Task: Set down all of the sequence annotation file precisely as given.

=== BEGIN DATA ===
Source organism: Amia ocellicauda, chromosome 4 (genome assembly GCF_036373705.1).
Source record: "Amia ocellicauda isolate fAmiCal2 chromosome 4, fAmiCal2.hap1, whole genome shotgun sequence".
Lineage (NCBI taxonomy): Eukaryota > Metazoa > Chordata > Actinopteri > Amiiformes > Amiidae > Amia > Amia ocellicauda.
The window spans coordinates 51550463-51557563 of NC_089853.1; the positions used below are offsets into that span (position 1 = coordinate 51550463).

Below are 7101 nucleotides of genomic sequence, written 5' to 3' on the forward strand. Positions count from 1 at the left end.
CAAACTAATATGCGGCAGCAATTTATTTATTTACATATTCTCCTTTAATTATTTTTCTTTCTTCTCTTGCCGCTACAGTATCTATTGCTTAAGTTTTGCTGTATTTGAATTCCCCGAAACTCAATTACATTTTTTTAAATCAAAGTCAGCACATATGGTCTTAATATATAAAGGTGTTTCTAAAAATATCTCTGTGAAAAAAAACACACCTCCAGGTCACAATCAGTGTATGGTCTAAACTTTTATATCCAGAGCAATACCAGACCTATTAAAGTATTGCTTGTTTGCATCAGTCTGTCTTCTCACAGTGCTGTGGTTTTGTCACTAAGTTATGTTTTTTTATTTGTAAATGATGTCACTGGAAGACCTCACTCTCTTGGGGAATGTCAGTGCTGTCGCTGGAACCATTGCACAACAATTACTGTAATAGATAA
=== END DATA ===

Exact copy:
Source organism: Amia ocellicauda, chromosome 4 (genome assembly GCF_036373705.1).
Source record: "Amia ocellicauda isolate fAmiCal2 chromosome 4, fAmiCal2.hap1, whole genome shotgun sequence".
Lineage (NCBI taxonomy): Eukaryota > Metazoa > Chordata > Actinopteri > Amiiformes > Amiidae > Amia > Amia ocellicauda.
The window spans coordinates 51550463-51557563 of NC_089853.1; the positions used below are offsets into that span (position 1 = coordinate 51550463).

Below are 7101 nucleotides of genomic sequence, written 5' to 3' on the forward strand. Positions count from 1 at the left end.
CAAACTAATATGCGGCAGCAATTTATTTATTTACATATTCTCCTTTAATTATTTTTCTTTCTTCTCTTGCCGCTACAGTATCTATTGCTTAAGTTTTGCTGTATTTGAATTCCCCGAAACTCAATTACATTTTTTTAAATCAAAGTCAGCACATATGGTCTTAATATATAAAGGTGTTTCTAAAAATATCTCTGTGAAAAAAAACACACCTCCAGGTCACAATCAGTGTATGGTCTAAACTTTTATATCCAGAGCAATACCAGACCTATTAAAGTATTGCTTGTTTGCATCAGTCTGTCTTCTCACAGTGCTGTGGTTTTGTCACTAAGTTATGTTTTTTTATTTGTAAATGATGTCACTGGAAGACCTCACTCTCTTGGGGAATGTCAGTGCTGTCGCTGGAACCATTGCACAACAATTACTGTAATAGATAA